As soon as pilot station 34 has picked up the end-of-image-analysis signal (T.I.=0) and the end-of-transport signal (POS=0), pilot station 34 transmits a new image-recording signal (P.I.=1) with indication of the serial number of the new zone ZE1 to be scanned. This is repeated until there are no more zones ZEi to be scanned unless the time elapsed since generation of the end-of-heating signal (CHAUF=0) has exceeded the validation time Vmax (e.g. 100 seconds). If it has, pilot station 34 orders a new board heating operation to allow its thermographic scanning to continue.
Of course the apparatus according to the invention is not confined to the equipment described here, be it the heating equipment or the infrared camera. Without departing from the framework of the invention, other variants use either a charge transfer camera (CCD type) or a linear scanning camera. In the latter case, the board moves in front of the camera synchronously with scanning by the camera. However, it is necessary for the camera to have a sufficiently large field to cover completely both the height and length of the board.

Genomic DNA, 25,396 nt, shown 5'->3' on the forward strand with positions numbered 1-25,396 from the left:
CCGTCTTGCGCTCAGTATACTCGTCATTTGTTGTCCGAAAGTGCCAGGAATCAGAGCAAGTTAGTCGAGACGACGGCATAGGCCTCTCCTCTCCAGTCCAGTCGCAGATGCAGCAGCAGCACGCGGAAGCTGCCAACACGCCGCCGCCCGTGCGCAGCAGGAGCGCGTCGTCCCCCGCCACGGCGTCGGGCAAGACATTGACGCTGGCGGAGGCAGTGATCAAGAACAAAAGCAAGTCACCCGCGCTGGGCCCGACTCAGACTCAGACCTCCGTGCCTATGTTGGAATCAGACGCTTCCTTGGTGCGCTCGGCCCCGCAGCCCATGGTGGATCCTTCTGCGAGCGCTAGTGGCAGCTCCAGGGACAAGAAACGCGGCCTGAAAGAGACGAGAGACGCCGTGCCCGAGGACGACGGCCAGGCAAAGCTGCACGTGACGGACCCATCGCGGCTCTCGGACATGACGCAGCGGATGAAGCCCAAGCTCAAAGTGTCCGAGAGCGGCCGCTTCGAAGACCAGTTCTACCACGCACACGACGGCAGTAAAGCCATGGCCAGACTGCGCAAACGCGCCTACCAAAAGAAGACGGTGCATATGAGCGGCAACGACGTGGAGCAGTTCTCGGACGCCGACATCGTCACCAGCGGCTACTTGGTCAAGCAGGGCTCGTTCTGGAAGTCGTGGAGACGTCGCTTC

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|4||"The Infrared Signature for PC Boards Maintenance", J. M. Konklin, et al, 28th Electronic Components Conference, Anaheim, Calif. Apr. 24-26, 1978, IEEE, (New York, US) pp. 286-289.|
|5||*||Infrared Imaging Pins Down PC Board Solder Joint Faults , Electronic Design, vol. 28, No. 3, Feb. 1, 1980), (Rochelle Park, US).|
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|U.S. Classification||324/750.03, 250/341.4, 250/341.6, 250/330, 250/342, 324/73.1, 250/338.1, 324/763.01|
|International Classification||G01N25/72, G01R31/309|
|Dec 27, 1994||CC||Certificate of correction|
|Oct 28, 1996||FPAY||Fee payment|
Year of fee payment: 4
|Nov 28, 2000||REMI||Maintenance fee reminder mailed|
|May 6, 2001||LAPS||Lapse for failure to pay maintenance fees|
|Jul 10, 2001||FP||Expired due to failure to pay maintenance fee|
Effective date: 20010504